Parties cross swords over knife marks

United Kingdom
In Rousselon Frères et Cie v Horwood Homewares Ltd ([2008] EWHC 881 (Ch), April 24 2008), the Chancery Division of the High Court of England and Wales has allowed Rousselon Frères et Cie’s appeal from a decision of the hearing officer.

Rousselon applied to invalidate two UK trademarks belonging to Horwood Homewares Ltd:
  • JUDGE SABATIER (and design); and
  • STELLAR SABATIER (and design).
Rousselon claimed that there was a likelihood of confusion between Horwood's marks and three of its earlier UK trademarks:
  • PROFESSIONAL SABATIER (and design); 
  • LION SABATIER (and design); and
  • the word mark SABATIER.
The grounds of contention were mainly goods in Class 8 of the Nice Classification (including knives) and the word 'Sabatier' (a surname). The application also covered domestic utensils in Class 21.

The hearing officer stated that:
"The words ‘judge’ and ‘stellar’ do not ‘hang together’ with ‘Sabatier’ to make a meaningful whole, and even less so when presented in the logo form in which they have been registered. To my mind, the positioning and difference in the style of font used and the ‘star’ curve around the ‘S’ suggests that ‘Sabatier’ is a separate element. As far as I am aware, the words ‘judge’ and ‘stellar’ are not descriptive of the goods, and by their relative positioning and size, are the dominant, distinctive element. The corresponding graphical representations (judge's head and star) serve to emphasize the words, but also contribute to the overall visual impact. However, these elements do not overwhelm ‘Sabatier’. The question is, as put by Geoffrey Hobbs QC in his decision sitting as the appointed person in Raleigh International Trademark ([2001] RPC 202), whether the later mark captures the distinctiveness of the opponent’s mark."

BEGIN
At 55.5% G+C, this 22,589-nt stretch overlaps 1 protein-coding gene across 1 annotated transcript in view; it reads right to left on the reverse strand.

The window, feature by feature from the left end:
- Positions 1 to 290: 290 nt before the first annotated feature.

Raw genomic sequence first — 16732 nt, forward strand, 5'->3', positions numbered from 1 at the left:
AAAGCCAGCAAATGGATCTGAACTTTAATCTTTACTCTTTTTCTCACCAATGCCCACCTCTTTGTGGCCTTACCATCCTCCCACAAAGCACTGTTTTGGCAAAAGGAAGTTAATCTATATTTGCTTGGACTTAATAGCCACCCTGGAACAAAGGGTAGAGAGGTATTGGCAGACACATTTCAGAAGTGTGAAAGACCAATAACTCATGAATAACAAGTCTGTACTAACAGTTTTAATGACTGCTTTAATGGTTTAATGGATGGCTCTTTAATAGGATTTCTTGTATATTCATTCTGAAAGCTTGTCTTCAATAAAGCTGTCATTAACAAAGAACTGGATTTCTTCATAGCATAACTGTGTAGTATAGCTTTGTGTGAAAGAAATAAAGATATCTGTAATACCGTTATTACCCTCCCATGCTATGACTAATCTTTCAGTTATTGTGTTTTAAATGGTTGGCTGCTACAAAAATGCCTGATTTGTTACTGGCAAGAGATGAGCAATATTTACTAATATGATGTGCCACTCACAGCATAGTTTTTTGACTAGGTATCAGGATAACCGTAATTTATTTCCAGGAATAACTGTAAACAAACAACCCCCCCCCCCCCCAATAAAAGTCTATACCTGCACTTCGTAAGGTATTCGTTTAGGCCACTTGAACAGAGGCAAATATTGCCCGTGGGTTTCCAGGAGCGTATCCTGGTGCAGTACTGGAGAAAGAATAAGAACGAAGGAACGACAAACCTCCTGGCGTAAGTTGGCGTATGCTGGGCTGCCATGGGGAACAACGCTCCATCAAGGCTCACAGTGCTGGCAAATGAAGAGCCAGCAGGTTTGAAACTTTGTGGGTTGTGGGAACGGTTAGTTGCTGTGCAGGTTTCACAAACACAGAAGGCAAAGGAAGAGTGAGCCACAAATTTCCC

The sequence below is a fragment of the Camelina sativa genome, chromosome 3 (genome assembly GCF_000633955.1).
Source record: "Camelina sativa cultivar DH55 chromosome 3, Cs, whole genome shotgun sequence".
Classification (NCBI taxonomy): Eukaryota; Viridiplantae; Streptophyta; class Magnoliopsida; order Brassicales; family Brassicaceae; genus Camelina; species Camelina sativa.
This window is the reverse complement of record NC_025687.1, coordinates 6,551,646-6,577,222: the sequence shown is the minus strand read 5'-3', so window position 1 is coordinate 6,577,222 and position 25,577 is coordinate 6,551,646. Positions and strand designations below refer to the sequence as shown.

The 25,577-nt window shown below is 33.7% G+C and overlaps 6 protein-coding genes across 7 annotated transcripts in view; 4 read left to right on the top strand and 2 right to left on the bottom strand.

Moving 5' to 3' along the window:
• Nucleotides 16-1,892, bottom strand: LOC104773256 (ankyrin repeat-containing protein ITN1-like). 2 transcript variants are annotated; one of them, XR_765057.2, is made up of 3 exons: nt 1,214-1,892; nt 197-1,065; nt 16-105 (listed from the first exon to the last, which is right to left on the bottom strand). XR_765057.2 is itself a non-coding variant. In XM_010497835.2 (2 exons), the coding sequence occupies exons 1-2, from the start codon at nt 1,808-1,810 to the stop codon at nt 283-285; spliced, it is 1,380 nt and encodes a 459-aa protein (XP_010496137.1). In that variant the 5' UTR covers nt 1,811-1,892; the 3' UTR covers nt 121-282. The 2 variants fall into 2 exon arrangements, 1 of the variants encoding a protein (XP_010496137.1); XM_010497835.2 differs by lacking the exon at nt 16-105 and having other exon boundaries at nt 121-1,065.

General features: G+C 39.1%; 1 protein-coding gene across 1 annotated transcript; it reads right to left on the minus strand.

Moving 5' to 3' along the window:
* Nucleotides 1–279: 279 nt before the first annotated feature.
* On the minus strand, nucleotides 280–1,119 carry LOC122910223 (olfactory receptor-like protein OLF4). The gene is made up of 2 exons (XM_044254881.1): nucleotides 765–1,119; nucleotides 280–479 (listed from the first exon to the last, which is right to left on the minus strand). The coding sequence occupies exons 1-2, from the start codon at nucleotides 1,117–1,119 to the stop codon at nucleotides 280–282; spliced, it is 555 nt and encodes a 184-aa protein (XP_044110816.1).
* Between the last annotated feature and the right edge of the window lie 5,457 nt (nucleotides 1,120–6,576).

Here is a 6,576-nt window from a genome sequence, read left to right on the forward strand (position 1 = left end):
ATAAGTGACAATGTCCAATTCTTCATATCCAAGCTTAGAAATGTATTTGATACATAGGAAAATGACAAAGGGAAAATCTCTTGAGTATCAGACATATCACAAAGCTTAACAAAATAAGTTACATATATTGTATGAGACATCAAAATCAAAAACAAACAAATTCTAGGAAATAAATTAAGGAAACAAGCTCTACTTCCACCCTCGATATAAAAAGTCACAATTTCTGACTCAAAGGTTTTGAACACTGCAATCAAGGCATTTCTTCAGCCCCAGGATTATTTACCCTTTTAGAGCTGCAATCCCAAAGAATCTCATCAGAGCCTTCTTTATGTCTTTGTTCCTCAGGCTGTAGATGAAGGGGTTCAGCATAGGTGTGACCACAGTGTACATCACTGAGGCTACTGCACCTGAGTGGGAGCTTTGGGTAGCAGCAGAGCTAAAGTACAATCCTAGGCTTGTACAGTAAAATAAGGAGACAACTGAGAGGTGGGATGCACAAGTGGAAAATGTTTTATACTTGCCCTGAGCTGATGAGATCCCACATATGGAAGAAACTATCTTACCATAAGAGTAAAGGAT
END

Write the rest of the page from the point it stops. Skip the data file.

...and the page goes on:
Rousselon appealed, arguing (among other things) that the hearing officer had erred in principle in holding that there was no likelihood of confusion, having essentially accepted that the word 'Sabatier' retained an independent distinctive role in Horwood's trademarks.

Mr Justice Warren of the Chancery Division of the High Court of England and Wales allowed the appeal. The court held as follows:
"the actual test... remains whether, because of similarity of marks, there is a likelihood of confusion. [...] It does not say that a composite mark which contains an earlier mark will always carry a likelihood of confusion; rather, it says that there is such likelihood if the earlier mark has an independent distinctive role. However, the assessment of whether the earlier mark does have such a role is... something which has to be decided before answering the question of whether there is a likelihood of confusion. To elide the question of an independent distinctive role with the question of the likelihood of confusion runs the risk of answering the former question by first providing an answer to the latter. That would be to answer the question ‘Is there a likelihood of confusion’ with the answer ‘Yes, if there is a likelihood of confusion’ when the answer should be ‘Yes, if the earlier mark retains an independent distinctive role’."
In this case, the word 'Sabatier' retained an independent distinctive role in Horwood's trademarks. Although the hearing officer had not stated that as a conclusion, it was, in the circumstances, a conclusion which he must have considered to be correct. Accordingly, it was not possible to maintain that there was no likelihood of confusion between Rousselon's SABATIER mark and Horwood's marks.
Therefore, the court found that the hearing officer had erred in principle. His error was significant and vitiated the basis on which he had formed his view. The court decided to substitute its own decision to the effect that the applications made under Section 47(2) of the Trademarks Act succeeded so far as the registration in respect of Class 8 goods was concerned.
Arguably, there has been an over-intellectualization of the test of likelihood of confusion of composite marks in the wake of the European Court of Justice's decision in Medion v Thomson Multimedia (Case C-120/04). This judgment was over 100 paragraphs in length - no wonder hearing officers run into trouble.
Jeremy Phillips, IP consultant to Olswang, London

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